And universally the very 1st question out of their mouth the second they think you may qualify off of that gun??? Wanna guess? My son was never…asked for his stats, his coach wasn’t, his TT coach wasn’t…nobody ever asked me…heck I’da puked em up like we used to have to recite the 10 responsibilities of being a sentry in my fine naval boot camp 8)
[quote]I sincerely disagree here, well let me qualify, it is true that the majority of American players do attend college of some form, I don’t think D-1 is the only well-spring of American talent…and also what happens in many instances a kid will “go up” after completeing their degree at a JUCO and clearing scholastic disqualifiers. The perspective though is correct…It is more realistic to attend college and get the education which will allow you to be a successful adult…the guys making the bigs are a very small percentage of players…they also find that when they do make the majors…or pro’s at any level, they better have a solid understanding of business and how things get done…the days of the “dumb jock” are way over…you had better know how to negotiate, account for money, plan…the list is as endless as life…
Oh I agree that HS talent can make it without going to college. I just meant for him, if he washes out of D-I ball, he would have washed out of pro ball too. Pro ball is quite a bit harder
Yes, velocity helps you get noticed. Does velocity help you get accepted into a school? No. My senior year of HS I went 10-1 with a 0.89 ERA and a fastball in the 88-90 mph range. Where did I go? D2 because I didn’t have the grades to get into the D1 schools that offered me scholarships. If you don’t have the grades, you don’t need to worry about the ball field.
Well, I wasn’t insulting him, the team, or players, I just felt that he was a good enough pitcher to maybe be a little higher, but I don’t know what field he’s pursuing so maybe that d2 is where he wants to be. All I wanted to know was what kind of stats and make up generally help get someone into a really good school.
I don’t think you’re getting the idea that there’s a lot more to it than how skillful a player is. I also don’t think you understand what constitutes “good” HS stats.
We had a boy last year who’s ERA was 3.56, and that was against some of the weakest competition we faced as a large school. He got drafted in the 3rd round, but, he only got $250,000, because he had no leverage. Not one college offered him a scholarship because his grades and SATs were so bad. Meanwhile, another local kid had a better ERA, but it was a much smaller school, playing against even weaker competition. He got $750,000+, even though he didn’t go until much later in the draft, because his grades and SATs were outstanding, and he had more scholarship offers than he could shake a stick at.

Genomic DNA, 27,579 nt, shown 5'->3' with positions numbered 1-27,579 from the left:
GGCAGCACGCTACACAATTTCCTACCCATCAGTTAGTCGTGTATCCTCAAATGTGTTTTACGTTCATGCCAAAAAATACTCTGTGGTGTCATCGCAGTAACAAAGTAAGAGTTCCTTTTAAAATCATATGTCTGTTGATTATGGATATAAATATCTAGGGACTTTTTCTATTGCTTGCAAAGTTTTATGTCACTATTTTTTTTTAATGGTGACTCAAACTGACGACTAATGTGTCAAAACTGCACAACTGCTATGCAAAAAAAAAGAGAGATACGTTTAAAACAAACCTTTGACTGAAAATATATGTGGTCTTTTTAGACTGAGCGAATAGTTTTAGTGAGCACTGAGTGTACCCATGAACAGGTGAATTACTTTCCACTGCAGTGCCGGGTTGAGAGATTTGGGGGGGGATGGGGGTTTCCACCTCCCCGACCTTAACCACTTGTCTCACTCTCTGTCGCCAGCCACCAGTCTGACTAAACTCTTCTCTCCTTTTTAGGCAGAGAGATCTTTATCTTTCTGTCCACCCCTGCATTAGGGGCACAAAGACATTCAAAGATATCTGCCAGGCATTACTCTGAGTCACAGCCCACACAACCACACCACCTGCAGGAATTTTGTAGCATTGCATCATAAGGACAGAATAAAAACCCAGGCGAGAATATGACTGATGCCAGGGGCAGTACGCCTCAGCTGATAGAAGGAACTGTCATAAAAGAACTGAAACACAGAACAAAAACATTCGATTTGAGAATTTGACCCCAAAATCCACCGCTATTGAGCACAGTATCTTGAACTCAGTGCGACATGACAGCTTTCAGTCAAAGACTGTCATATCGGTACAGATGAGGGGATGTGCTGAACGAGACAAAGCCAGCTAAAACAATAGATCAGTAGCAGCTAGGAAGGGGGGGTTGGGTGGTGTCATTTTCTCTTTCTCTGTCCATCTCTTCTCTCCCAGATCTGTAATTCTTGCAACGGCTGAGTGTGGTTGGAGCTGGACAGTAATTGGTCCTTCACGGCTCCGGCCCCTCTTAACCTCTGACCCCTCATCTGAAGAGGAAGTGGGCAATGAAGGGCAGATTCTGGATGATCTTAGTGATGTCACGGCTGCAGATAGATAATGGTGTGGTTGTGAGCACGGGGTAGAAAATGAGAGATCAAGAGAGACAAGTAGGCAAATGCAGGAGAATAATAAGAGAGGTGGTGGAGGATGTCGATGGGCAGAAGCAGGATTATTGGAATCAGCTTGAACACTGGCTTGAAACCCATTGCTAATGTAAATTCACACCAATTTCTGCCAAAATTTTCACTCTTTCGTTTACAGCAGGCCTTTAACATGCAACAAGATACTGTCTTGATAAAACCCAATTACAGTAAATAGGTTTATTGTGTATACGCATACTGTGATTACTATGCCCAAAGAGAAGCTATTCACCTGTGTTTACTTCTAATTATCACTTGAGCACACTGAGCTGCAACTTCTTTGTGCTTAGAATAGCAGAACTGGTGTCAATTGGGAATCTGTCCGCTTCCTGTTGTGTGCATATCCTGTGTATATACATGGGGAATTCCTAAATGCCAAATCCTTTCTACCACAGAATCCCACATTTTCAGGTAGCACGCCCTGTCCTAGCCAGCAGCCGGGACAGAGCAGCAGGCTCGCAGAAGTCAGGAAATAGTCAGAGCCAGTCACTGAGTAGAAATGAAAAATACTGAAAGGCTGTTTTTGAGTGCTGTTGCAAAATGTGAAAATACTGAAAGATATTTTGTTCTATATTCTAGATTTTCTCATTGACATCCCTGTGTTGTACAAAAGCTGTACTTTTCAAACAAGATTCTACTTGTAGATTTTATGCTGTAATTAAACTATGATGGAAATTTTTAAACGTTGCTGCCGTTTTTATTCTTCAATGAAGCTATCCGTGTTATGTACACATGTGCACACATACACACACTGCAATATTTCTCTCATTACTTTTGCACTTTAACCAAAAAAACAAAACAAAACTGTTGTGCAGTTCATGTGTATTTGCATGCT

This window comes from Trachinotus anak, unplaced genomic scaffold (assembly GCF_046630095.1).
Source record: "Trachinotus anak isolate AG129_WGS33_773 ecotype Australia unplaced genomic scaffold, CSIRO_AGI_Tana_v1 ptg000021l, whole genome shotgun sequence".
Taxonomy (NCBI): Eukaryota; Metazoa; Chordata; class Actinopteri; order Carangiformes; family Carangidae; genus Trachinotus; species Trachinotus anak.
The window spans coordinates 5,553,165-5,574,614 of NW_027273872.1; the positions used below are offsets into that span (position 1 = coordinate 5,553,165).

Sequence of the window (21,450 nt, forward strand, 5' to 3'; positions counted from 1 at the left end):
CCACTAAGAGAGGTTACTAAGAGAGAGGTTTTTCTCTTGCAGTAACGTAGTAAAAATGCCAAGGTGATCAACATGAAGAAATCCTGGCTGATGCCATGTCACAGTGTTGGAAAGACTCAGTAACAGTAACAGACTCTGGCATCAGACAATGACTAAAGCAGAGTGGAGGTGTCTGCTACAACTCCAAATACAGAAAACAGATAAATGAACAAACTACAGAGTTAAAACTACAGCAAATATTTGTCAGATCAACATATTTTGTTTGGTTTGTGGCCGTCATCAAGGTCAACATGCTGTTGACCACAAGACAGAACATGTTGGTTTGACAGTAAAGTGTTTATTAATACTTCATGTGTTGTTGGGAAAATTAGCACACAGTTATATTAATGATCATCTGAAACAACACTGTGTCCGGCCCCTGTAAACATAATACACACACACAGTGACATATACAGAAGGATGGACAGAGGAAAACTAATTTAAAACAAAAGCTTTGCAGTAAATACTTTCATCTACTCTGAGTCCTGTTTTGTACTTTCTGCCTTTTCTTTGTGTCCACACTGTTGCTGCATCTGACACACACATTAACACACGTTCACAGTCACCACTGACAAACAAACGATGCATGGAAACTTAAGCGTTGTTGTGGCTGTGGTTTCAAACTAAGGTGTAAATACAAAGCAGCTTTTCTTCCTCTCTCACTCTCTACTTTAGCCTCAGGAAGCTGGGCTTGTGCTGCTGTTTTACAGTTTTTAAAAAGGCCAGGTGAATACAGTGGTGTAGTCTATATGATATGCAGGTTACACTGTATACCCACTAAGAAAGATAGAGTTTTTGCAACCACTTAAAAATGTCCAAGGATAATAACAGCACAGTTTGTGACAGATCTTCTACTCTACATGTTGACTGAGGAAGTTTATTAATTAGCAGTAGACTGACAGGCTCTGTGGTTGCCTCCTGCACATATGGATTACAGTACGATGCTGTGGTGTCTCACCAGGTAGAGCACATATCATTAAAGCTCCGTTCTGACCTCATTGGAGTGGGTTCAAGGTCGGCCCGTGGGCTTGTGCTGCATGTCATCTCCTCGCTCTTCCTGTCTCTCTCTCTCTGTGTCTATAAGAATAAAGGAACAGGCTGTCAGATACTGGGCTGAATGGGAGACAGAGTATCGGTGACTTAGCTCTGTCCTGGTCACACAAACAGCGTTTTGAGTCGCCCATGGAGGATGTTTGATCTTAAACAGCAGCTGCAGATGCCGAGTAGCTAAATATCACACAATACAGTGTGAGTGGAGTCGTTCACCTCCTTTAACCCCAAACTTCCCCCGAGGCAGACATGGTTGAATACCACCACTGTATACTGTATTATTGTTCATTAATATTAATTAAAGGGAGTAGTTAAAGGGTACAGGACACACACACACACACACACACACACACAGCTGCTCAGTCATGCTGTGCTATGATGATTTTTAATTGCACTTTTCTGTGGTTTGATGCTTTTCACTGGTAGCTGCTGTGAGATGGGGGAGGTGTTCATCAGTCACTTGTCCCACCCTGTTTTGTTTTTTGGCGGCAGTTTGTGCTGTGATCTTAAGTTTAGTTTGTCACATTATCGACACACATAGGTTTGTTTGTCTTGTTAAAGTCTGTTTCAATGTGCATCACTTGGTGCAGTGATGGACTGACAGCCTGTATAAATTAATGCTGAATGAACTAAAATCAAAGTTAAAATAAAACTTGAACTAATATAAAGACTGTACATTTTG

I think you’re confusing stories about what used to go on, more than 5 years ago. That was before the ball players had to make grades in the fall semester, only 35 players were allowed on rosters, there were only 11.7 ‘ships per program, and players had to sit a year when transferring.
It used to be a kid who had lousy grades but could really play, could be “carried” and “helped” along to stay eligible. But coaches have become much more cautious. If a kid has to be “helped” not just in the spring, but in the fall too, and then might not be eligible, chances are that coach isn’t gonna waste even a portion of a ‘ship on him. That why more and more ‘ships are going to “local” players, rather than to kids half a continent away.
Remember too, with only 11.7 ‘ships total, that only works out to 1/3rd of a ride for every player on the roster. I don’t know how much you know about the costs of going to college, but I’ll tell ya, a third still leaves a loooooong way to go at most schools. That means mom and dad better have some $$$$, someone’s willing to go into serious debt, someone’s willing to bust butt working a job while going to school, or maybe a cheaper alternative is the best option.
What you should do, is contact that pitcher you thought should have been able to play at a more prestigious school, and ask him to explain why he made the decision he did.
[/quote] All I wanted to know was what kind of stats and make up generally help get someone into a really good school.[/quote]
there are some really “good schools” at the d2 level…
There are also some really good schools in every NCAA division, the NAIA, and JUCOs as well.
What kind of GPA’s are we looking at here? Weighted or unweighted? My weighted GPA so far (half way through junior year) is a 3.5-3.7, and my unweights is less than a 3.5 for sure but over a 3.0. Its that any good at all?
3.5-7 is outstanding. Have you been practising your SAT/ACT? If not do so. Grade qualification is HUGE!!! If you take a practise SAT and don’t do well…get a tudor or study guide, take more practise.
Go to CollegeBoard (a great site). Sign up for the SAT question of the day. Go to the library and get an SAT study guide. Keep your grades up. At the end of the day, tell yourself that you are going to be the best student you can. Then, use baseball to get into a school that you wouldn’t have been admitted to otherwise (that is, have the grades and the ability to have a coach pull you in). I brought my son to a college baseball game last year. The two teams playing each other were OUTSTANDING academic institutions. After the first inning, my son (then a Sophomore in high school) said “Dad, I could play here right now”. I said, “yes, son, you could but could you get in?”
I know this is very late :?, but what are the chances a pitcher who pitches with both hands gets in, in any college or competition?
It’s rare but there’s been a few, even a few years back the Yankees took a kid outta Creighton I think who pitched from both sides, not sure what he’s doing now though.